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Move to care home

Give me sunshine

Registered User
Mar 1, 2019
18
0
London
Hi everyone. My 82 year old dad has Alzheimer's and has quite rapidly deteriorated. He's had live-in care for the past two years but it's now definitely time for him to move into a care home. I have found somewhere lovely and we're planning to move him in soon, but I'm very nervous about the next stage ie a) how, when and what to tell him about the plans b) how to settle him in. I'm aware that a few white lies will be needed but also despite his limited comprehension I'm pretty sure he knows something is up/about to change and I want to be respectful and not just suddenly spring the move on him with absolutely no preparation. Is it a good idea for me to take him to the care home a couple of days advance of the move-in date for a cup of tea/a chance to look round and get a feel for the place? Really hope others will be happy to share their experiences and advice as it's so hard to know how to approach this. Thank you in advance :)
 

Grannie G

Volunteer Moderator
Apr 3, 2006
76,271
0
Kent
Is it a good idea for me to take him to the care home a couple of days advance of the move-in date for a cup of tea/a chance to look round and get a feel for the place?

It sounds a good idea but is more likely to help you than to help your dad. What do you do if your dad`s having a bad day?

Have you considered respite care for a week or two? That will give you a better idea.

You could tell your dad he will be going to a convalescent home to help build his health and strength but even so I wouldn`t tell him too far in advance. It may only give him something to confuse or cause further anxiety.
 

Give me sunshine

Registered User
Mar 1, 2019
18
0
London
Thank you. I honestly don't know how to handle this, how far in advance to tell him etc. Also it definitely needs to be permanent, there's no way we can bring him back after a couple of weeks of respite unless something goes badly wrong.
 

northumbrian_k

Volunteer Host
Mar 2, 2017
2,418
0
Newcastle
My suggestion would be to say as little as possible in advance. Moving to a care home is in his best interests and you see it as irreversible. Telling him might spark bad feeling or hostility for no apparent gain. You are being respectful by doing what is best to meet his needs. I did not tell my wife in advance, avoiding potential resistance, and - I believe - making the transition easier.
 

Give me sunshine

Registered User
Mar 1, 2019
18
0
London
My suggestion would be to say as little as possible in advance. Moving to a care home is in his best interests and you see it as irreversible. Telling him might spark bad feeling or hostility for no apparent gain. You are being respectful by doing what is best to meet his needs. I did not tell my wife in advance, avoiding potential resistance, and - I believe - making the transition easier.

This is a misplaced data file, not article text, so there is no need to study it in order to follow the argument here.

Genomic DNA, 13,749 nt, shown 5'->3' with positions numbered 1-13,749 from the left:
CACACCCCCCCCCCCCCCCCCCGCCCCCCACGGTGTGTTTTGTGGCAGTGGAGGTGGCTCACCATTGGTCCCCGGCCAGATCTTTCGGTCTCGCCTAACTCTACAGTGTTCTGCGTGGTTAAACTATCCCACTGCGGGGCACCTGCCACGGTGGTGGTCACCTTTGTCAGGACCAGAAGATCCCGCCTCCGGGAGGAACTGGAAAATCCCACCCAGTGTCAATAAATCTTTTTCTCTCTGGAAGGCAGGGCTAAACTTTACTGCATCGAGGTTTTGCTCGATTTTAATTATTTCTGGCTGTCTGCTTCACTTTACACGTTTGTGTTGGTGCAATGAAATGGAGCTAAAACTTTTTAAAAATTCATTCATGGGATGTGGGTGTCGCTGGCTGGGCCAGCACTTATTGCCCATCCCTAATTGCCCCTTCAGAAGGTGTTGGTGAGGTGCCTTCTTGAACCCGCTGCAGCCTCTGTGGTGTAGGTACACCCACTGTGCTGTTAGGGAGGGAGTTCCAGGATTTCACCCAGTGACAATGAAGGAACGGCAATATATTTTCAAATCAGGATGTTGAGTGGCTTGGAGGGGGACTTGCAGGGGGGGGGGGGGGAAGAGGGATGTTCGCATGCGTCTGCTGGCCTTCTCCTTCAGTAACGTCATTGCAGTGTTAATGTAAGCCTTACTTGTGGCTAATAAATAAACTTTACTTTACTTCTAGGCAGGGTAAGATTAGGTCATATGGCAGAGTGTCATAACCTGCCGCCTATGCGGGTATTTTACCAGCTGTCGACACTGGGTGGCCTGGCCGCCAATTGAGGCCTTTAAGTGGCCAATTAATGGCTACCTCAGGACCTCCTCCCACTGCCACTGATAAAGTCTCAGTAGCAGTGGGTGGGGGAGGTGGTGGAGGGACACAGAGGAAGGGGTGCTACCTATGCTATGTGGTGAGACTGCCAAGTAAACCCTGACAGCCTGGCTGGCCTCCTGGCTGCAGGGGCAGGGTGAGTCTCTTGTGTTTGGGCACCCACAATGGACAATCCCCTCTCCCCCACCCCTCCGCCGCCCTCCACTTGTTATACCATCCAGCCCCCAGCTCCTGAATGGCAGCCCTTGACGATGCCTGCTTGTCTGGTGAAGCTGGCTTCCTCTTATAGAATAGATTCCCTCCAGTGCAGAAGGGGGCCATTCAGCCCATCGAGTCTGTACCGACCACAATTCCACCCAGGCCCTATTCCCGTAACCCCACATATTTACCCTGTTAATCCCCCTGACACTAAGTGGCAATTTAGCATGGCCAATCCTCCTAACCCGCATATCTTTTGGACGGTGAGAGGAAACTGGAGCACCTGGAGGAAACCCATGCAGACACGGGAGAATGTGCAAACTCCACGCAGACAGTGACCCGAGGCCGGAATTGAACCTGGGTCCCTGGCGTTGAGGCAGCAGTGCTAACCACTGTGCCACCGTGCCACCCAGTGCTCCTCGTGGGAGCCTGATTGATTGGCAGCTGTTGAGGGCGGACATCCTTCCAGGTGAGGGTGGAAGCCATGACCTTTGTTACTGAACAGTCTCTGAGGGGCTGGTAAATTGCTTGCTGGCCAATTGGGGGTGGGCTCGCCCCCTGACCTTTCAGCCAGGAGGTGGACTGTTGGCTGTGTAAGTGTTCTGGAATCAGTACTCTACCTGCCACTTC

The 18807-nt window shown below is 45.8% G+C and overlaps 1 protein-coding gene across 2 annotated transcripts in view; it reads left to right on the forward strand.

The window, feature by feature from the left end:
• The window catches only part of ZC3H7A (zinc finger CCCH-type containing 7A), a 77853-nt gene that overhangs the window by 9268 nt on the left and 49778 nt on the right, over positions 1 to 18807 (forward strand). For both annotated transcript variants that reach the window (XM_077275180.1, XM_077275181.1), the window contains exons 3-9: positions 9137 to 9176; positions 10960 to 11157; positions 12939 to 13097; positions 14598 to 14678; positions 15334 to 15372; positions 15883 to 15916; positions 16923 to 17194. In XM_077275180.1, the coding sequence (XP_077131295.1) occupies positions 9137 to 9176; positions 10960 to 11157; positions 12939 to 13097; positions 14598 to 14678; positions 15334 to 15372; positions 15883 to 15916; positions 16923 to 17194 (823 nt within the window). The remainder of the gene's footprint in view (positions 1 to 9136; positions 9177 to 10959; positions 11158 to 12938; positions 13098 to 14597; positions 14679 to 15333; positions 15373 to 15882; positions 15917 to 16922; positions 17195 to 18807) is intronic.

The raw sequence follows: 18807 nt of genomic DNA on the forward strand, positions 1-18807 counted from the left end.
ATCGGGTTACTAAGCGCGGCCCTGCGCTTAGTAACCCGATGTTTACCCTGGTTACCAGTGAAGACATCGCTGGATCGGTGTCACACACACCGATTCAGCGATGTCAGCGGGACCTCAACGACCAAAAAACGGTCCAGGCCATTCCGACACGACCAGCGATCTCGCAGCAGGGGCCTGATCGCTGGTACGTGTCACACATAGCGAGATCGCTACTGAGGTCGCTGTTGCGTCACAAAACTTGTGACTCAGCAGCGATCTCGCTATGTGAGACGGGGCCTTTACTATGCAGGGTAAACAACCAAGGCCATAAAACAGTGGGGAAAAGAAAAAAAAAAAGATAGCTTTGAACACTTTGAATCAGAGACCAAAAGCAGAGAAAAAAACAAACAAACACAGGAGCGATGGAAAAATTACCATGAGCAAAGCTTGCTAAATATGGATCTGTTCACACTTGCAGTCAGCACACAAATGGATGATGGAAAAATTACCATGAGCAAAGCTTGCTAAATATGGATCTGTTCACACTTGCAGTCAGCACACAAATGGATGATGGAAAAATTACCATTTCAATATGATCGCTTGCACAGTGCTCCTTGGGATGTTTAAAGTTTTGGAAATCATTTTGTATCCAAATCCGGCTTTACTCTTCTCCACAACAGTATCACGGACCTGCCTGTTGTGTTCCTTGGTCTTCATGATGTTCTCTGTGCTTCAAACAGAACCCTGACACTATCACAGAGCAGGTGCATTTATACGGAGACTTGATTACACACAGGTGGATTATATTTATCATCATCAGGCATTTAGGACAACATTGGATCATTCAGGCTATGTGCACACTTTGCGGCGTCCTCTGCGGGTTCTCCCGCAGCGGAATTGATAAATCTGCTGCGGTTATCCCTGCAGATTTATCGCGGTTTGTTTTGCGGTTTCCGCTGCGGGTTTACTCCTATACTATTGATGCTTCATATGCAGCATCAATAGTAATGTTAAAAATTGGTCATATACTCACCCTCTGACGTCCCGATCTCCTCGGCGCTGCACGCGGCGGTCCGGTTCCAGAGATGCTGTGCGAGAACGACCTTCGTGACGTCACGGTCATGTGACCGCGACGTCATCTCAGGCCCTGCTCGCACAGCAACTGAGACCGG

Thank you so much for sharing your wisdom and experience with this, it's hugely appreciated. This is a lovely supportive community. Can I ask - what did you say to your wife on the day of the move? How did you explain it all to her when you were there? Thank you again
 

northumbrian_k

Volunteer Host
Mar 2, 2017
2,418
0
Newcastle
It does depend on how much the person with dementia notices. My wife's ability to retain what she was told was diminished by the time of her move. I said that we needed to go out in the car, having previously packed her suitcase and put it in the boot. On the 5 mile drive she asked a few times where we were going. I was well used to just grunting a reply along the lines of 'we are nearly there'. Her care home has no sign outside. As we drew up I said that I had some business inside. Would she wait in the car or come in with me? She of course chose to come in. I rang the doorbell and the friendly staff opened the door with a cheery greeting. They whisked her off for a cup of tea. Out of her sight, I handed over the suitcase and left. By the time I reached home I knew that her trial stay was almost certain to become permanent.

I have never talked about it with my wife. I did not visit for a week and when I did I was met with smiles and no recriminations. For months she talked about going 'home' but it was to a home that was a memory of childhood where her parents still lived. She settled in quite quickly at first then went through a short-lived aggressive phase. Now, 3 years on, she has all her needs met, is accepting of personal care, loved by the staff and more content than I thought possible. I can be her husband again rather than her carer. That is about the best that I could wish for.
 

Give me sunshine

Registered User
Mar 1, 2019
18
0
London
This is wonderful to read, and I am so happy to hear that things are peaceful and settled for you both. Thank you for sharing your experience.
 

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